The ATO says that all super accounts will then be reviewed by super funds every six months (on 30 June and 31 December) to check if they are inactive. Those accounts deemed inactive on those dates would be rolled over to the ATO by 31 October and 30 April, respectively.
What is an “inactive low-balance super account”?
The ATO states that an account needs to meet certain criteria for it to be declared as an “inactive low-balance super account”.
- no amount has been received by your fund for crediting to that account for your benefit within the past 16 months
- the account balance is less than $6,000
- you have not met a prescribed condition of release
- the account is not a defined benefit account
- there is no insurance on the account
- the account is not held in a self-managed super fund (SMSF) or a small Australian Prudential Regulation Authority (APRA) fund.
However, if you have done any of these things in the past 16 months, your account will be classified as active:
- had money paid into the account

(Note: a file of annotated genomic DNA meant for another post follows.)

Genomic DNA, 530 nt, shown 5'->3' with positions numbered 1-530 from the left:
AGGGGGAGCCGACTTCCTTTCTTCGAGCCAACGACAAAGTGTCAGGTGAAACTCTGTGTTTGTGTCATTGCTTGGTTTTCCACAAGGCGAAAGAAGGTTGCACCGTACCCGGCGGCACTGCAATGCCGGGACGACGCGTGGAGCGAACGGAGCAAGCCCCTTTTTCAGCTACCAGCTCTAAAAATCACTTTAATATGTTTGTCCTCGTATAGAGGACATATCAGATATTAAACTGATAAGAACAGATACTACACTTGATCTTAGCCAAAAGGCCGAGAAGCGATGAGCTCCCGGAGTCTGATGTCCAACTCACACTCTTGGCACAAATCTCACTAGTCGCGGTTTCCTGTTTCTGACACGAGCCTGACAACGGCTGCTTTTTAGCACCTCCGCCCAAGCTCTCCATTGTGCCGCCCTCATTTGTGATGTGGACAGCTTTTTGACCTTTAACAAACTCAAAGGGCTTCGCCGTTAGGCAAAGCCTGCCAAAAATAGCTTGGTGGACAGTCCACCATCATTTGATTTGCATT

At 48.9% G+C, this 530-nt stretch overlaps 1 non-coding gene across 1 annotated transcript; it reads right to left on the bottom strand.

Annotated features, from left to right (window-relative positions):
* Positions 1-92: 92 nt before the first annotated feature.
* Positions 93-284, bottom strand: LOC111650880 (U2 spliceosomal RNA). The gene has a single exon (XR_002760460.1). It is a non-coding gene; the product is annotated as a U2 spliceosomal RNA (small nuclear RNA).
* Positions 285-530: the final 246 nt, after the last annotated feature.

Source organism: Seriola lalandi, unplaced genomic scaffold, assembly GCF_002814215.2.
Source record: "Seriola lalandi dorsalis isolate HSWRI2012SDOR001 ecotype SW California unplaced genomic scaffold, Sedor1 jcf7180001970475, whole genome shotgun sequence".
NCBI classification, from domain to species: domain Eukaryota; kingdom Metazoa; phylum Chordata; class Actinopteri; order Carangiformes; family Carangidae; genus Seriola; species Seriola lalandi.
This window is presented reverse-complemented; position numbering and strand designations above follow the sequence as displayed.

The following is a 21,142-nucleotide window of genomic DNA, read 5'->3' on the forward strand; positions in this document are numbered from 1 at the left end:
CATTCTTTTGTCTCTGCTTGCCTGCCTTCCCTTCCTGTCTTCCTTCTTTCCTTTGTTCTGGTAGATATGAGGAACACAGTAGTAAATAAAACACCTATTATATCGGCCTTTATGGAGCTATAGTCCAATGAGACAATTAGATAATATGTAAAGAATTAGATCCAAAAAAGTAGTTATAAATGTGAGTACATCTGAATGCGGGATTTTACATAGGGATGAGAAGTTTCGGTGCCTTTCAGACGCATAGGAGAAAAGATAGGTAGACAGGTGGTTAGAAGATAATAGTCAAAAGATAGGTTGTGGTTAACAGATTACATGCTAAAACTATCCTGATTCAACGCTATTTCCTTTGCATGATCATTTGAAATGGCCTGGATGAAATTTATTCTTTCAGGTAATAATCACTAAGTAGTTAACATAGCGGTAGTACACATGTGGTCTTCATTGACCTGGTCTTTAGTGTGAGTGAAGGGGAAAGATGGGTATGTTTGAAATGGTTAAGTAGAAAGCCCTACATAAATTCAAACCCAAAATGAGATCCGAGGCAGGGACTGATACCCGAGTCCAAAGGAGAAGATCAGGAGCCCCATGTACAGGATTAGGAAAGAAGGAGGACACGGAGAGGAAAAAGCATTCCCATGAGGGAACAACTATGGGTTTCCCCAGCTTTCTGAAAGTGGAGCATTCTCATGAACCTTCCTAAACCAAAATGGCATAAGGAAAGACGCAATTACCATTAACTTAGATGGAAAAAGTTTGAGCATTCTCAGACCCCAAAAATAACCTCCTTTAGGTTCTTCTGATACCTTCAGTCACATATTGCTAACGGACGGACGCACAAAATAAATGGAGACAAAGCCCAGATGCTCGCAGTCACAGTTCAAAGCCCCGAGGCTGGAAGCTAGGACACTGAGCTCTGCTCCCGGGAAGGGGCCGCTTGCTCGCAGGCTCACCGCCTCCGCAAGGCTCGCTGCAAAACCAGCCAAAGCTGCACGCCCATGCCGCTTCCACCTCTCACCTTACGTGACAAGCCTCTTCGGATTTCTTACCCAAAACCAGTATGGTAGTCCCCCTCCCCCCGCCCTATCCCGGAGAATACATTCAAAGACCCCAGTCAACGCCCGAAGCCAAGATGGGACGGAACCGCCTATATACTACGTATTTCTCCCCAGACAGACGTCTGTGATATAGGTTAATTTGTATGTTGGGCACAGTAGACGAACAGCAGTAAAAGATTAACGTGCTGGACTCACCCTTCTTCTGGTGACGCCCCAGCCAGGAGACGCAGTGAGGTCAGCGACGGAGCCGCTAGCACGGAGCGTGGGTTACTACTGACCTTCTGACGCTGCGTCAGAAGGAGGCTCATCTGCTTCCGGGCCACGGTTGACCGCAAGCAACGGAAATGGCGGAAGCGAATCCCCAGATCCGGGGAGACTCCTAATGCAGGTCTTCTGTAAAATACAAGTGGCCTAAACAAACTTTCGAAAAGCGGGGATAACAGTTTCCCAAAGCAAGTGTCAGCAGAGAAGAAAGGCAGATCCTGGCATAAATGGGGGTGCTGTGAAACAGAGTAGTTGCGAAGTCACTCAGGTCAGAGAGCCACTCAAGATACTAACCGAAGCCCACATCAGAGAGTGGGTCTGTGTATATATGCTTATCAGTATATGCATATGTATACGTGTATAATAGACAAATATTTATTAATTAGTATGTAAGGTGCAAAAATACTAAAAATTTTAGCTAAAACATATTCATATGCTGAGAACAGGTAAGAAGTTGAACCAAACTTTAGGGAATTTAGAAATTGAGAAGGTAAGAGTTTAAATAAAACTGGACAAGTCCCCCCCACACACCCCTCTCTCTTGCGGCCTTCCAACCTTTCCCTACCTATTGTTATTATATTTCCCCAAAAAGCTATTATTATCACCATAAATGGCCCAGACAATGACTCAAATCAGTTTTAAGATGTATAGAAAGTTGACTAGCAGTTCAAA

- changed your investment options
- made changes to your insurance coverage
- made or amended a binding beneficiary nomination
- made a written declaration that you are not a member of an inactive low-balance account.
The ATO says that if an account is in debt – meaning you owe money to the superannuation fund – it also will be deemed as active.
What happens after the ATO receives the balance of my “inactive low-balance super account”?
When the ATO receives the balance of your inactive account, it will be “consolidated” – merged into – an existing, active superannuation account. You can nominate a main super account – or, as the ATO calls it, your “financial institution details” – on the MyGov website (under the Super tab).
Alternatively, if the balance on your inactive account is less than $200 or you’re over 65 years old, the ATO says it will directly pay you the entire inactive account balance, rather than putting it into an active super account.
The ATO states that an eligible active super account is one that:
- is held by a person who has not died
- in the accumulation phase (i.e. you have not retired)
- accepts government rollovers